For days and weeks, as we worked to measure this piece of unexplored jungle, we climbed hills and ravines. We crossed streams and arroyos. We slipped on banana tree leaves, fallen Seville oranges, and rotting mangos. We slid on the red clay that made up most of the topsoil of the island, until our t-shirts were stained orange, mixing with the brown of plantain tree sap. And we fought off armies of ants, beetles, and tarantulas — all supersized of course!

And we learned many lessons in those hot and humid months. That using the machete requires technique. You want to let the weight of the machete carry the tool forward while you slice downwards and to the opposite side of your body. You need to take care not to chop into a rock or a hard tree, which would twist the blade from your hand and wrench your shoulder, and even more importantly, make sure not to slice into your leg if you miss your cut.

And we learned the value of hard work, the need to never lose hope, and the eternal value of knowledge and skill and even more, the ability to continue to learn.

But what that summer taught me most, as my father, brother, and I surveyed that patch of muggy jungle on the west coast of Puerto Rico, was the need to keep one’s internal compass fully operational and in full use at all times. I learned to literally see the forest for the trees.

After shearing many a brush field, fern, tree, and bush — exhausted, sore, and blistered as I weaved my way to what I thought was my destination, only to find that I was well off the mark — I learned to visualize my destination, my goal if you would, in my head in order to stay on track.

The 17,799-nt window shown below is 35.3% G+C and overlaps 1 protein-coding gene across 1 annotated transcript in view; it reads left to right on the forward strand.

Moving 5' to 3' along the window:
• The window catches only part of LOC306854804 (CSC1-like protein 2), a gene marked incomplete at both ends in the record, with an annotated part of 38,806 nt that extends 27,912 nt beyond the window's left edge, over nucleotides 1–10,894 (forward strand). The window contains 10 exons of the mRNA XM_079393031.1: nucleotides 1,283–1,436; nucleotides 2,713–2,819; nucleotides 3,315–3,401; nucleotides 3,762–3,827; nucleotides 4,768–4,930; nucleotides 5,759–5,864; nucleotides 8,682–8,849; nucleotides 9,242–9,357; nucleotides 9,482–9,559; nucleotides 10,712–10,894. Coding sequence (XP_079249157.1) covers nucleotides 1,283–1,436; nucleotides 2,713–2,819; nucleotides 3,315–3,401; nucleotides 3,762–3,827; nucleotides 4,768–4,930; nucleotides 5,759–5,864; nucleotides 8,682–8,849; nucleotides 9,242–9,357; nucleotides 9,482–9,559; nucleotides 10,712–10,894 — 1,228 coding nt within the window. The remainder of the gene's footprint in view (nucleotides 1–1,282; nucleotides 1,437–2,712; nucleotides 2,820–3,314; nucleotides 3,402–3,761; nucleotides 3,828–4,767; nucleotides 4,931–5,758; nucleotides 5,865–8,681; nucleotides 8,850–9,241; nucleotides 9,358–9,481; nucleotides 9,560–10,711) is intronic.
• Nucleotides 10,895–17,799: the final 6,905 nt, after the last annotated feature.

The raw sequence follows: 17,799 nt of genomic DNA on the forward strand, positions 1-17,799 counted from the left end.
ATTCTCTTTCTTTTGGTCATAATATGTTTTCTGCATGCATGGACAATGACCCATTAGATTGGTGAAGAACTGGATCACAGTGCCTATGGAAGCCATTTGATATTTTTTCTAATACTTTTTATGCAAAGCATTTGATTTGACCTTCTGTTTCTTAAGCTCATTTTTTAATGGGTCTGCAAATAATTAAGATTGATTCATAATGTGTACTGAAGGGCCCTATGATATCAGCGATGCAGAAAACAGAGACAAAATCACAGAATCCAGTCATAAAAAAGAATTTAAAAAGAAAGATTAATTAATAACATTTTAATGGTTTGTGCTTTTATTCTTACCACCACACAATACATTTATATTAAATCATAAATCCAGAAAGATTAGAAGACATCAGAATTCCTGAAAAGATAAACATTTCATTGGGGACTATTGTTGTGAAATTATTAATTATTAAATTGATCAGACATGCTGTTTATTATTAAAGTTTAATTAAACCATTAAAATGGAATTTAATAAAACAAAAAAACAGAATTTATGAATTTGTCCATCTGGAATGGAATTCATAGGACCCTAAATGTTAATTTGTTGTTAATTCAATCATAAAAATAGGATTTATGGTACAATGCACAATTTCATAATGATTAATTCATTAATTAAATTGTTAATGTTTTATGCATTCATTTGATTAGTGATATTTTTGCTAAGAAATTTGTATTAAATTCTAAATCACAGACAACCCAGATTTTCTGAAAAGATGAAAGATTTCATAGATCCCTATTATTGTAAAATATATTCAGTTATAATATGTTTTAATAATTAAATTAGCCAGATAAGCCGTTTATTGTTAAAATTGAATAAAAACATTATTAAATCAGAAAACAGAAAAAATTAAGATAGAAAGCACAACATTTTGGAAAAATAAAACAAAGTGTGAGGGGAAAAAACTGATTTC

This was an important lesson that helped me understand the need to always strive to see the big picture. To see the larger panorama. Because it is only when you can understand how the forest is laid out that you can craft a clear, efficient path to your goal.

And as we experience crisis, change, transitions, and even grave losses, we need to ensure we keep our goals clear and that we are able to place these within the larger context of our broader environment. It’s a lesson we used to stay on track as we created and transformed GRU and GR Health.

And a lesson I carry with me to this day.

Fostering a Climate of Inclusion at GRU

By | April 15, 2015

Diversity: the art of thinking independently together.
-Malcolm Forbes

Creating Georgia Regents University gave us an exciting opportunity that few large organizations have: to define ourselves from the ground up. Carrying forward priorities from our legacy institutions, we declared that “inclusivity” would be one of six institutional values and identified “sustained commitment to diversity and inclusion” as one of six strategic priorities.

And we did so because we recognized that our world is greatly enriched by exposure to and understanding of the widest possible range of human experience. Even more so on college campuses, where our young adults come to stretch themselves, stimulate their intellect, discover their passion, and begin to contribute to our world.

Over the past five years, I am proud to say that GRU has emerged an industry leader of inclusive excellence, and the nation has taken notice. The 2013 and 2014 Higher Education Excellence in Diversity (HEED) awards; the 2014 NCAA award for Diversity and Inclusion; and the 2015 AMSA/Gay & Lesbian Medical Association Lesbian, Gay, Bisexual, and Transgender Health Achievement Award are only a few of the many awards that have come our way.

Recently, I had the opportunity to share our experience with other academic leaders at Harvard Medical School as part of their Office for Diversity Inclusion’s 2014-15 Leadership Forum. I’d like to share them with you as well.